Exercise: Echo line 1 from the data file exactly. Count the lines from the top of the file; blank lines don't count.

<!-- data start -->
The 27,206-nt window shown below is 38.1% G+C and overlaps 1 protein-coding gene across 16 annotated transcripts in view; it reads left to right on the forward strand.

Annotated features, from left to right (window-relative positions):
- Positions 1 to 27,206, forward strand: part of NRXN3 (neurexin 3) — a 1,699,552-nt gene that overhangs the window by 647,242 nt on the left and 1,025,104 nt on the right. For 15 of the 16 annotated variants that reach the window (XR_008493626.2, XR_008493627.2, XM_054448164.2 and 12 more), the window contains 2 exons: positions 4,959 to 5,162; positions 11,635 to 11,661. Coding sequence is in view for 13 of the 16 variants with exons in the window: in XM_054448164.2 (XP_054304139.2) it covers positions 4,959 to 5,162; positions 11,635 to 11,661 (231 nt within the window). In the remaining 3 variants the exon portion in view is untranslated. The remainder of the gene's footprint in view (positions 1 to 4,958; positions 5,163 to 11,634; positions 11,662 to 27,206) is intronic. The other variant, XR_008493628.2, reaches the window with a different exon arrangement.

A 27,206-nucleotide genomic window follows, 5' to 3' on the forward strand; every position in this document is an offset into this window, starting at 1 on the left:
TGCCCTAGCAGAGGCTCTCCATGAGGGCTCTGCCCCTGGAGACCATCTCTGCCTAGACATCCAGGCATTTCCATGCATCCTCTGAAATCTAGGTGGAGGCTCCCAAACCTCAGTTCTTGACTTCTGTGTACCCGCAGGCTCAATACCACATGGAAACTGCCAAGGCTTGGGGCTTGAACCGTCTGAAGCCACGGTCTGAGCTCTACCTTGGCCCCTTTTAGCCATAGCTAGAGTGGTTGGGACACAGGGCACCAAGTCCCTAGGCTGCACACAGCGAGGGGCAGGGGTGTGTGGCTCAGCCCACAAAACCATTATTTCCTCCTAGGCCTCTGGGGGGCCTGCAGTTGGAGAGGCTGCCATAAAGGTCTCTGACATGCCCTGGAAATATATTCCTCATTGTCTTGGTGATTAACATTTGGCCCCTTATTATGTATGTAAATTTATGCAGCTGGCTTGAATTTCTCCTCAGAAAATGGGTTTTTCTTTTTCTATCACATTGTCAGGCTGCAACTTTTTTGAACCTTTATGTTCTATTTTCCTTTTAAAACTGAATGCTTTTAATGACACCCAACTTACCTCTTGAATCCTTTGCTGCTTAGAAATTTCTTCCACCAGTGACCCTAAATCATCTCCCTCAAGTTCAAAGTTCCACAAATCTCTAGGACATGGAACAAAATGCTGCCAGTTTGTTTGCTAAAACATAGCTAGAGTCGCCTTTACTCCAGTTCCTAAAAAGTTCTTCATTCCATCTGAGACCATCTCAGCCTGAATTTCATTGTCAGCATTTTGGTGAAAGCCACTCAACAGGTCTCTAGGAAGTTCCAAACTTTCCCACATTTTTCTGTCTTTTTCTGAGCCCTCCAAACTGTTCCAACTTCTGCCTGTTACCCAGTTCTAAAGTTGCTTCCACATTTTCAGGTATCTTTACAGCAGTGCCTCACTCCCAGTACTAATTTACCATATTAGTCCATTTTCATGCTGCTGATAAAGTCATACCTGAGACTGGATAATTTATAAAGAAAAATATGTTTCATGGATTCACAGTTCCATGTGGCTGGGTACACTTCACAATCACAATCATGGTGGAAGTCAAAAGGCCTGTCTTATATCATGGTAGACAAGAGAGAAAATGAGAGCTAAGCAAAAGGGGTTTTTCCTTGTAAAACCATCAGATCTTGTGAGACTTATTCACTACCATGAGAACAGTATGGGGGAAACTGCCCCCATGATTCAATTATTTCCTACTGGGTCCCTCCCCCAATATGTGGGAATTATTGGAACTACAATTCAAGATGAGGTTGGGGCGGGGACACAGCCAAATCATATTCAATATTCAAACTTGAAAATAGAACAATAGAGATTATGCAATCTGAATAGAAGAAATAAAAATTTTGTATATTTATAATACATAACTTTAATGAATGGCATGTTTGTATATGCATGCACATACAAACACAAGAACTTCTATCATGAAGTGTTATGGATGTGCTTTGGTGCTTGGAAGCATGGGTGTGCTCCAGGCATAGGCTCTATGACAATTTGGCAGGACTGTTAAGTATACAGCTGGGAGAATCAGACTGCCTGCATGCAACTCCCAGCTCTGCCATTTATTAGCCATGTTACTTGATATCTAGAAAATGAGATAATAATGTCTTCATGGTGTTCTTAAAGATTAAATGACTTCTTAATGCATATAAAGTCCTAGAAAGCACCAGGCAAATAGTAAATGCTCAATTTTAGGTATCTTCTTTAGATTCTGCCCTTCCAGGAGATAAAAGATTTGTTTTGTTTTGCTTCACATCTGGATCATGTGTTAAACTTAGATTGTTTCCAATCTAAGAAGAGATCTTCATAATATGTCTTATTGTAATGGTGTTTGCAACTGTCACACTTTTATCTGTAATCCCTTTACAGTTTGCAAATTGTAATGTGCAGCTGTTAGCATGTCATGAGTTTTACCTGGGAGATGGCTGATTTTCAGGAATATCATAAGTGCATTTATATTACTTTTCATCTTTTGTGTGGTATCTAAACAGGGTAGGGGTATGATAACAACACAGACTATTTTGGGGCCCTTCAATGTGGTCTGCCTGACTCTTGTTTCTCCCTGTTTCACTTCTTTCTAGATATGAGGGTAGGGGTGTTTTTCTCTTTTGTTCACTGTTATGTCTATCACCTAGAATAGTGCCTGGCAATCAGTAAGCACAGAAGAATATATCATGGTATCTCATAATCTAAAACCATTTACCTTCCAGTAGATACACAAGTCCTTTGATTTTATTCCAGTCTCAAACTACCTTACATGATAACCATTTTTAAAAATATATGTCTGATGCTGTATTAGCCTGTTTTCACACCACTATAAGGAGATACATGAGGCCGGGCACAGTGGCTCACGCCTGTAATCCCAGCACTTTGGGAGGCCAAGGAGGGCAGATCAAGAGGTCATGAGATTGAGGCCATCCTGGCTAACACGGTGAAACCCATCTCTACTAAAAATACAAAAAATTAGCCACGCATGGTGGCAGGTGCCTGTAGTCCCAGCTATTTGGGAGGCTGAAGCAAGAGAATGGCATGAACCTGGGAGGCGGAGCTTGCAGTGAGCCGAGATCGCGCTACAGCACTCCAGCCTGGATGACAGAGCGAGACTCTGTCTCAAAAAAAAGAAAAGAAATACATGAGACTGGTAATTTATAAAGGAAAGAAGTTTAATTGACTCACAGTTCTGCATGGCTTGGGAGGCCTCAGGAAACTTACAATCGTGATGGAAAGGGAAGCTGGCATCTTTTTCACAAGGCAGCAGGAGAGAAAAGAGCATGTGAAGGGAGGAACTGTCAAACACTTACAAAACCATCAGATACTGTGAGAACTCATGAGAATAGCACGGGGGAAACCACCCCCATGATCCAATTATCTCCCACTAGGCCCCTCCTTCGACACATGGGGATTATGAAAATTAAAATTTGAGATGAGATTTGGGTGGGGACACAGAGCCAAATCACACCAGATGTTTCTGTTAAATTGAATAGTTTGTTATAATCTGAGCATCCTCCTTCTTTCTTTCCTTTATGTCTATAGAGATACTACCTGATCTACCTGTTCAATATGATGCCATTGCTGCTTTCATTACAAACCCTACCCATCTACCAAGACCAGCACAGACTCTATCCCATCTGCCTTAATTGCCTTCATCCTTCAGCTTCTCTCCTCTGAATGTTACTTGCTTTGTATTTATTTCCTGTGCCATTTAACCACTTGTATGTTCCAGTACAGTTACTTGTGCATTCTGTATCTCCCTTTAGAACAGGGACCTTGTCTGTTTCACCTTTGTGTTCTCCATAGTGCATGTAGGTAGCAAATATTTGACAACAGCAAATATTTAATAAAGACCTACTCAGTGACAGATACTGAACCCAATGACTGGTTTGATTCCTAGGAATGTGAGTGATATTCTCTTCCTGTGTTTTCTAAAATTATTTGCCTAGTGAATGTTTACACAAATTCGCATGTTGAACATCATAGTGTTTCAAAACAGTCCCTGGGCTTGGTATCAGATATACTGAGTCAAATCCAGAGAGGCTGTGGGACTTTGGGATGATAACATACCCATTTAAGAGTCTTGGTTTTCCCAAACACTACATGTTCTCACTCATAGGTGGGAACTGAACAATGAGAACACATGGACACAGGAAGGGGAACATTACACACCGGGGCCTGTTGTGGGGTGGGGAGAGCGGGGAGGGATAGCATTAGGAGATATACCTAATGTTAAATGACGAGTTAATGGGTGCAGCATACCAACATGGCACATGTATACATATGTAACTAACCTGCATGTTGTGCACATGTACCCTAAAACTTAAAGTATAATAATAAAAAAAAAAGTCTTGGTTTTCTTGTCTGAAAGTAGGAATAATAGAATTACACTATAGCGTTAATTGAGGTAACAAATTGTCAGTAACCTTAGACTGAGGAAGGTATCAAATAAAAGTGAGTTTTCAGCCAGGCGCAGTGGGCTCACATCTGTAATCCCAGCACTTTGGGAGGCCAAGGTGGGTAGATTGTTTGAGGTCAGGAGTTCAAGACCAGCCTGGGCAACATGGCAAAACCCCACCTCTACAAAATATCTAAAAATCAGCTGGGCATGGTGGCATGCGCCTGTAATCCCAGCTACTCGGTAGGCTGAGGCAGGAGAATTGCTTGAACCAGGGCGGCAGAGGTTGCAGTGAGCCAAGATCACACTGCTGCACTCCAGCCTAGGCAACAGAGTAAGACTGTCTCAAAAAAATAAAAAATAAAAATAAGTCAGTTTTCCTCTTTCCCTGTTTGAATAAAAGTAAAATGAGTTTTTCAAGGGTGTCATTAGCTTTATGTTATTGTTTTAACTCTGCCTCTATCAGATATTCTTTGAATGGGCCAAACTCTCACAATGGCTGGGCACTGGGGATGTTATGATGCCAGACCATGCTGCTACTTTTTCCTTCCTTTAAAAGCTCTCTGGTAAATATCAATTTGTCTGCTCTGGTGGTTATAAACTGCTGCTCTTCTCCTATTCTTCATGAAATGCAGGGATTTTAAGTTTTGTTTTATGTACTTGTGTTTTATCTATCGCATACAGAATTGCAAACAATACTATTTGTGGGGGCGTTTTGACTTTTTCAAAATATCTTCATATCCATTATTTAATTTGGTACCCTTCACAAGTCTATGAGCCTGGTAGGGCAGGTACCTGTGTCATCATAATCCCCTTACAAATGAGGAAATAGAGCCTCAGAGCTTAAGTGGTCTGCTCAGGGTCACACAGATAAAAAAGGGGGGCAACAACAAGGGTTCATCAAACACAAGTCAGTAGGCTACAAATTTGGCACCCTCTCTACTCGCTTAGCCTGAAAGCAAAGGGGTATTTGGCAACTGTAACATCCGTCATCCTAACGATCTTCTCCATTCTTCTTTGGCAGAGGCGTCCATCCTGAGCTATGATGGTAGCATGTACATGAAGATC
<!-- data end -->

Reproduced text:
The 27,206-nt window shown below is 38.1% G+C and overlaps 1 protein-coding gene across 16 annotated transcripts in view; it reads left to right on the forward strand.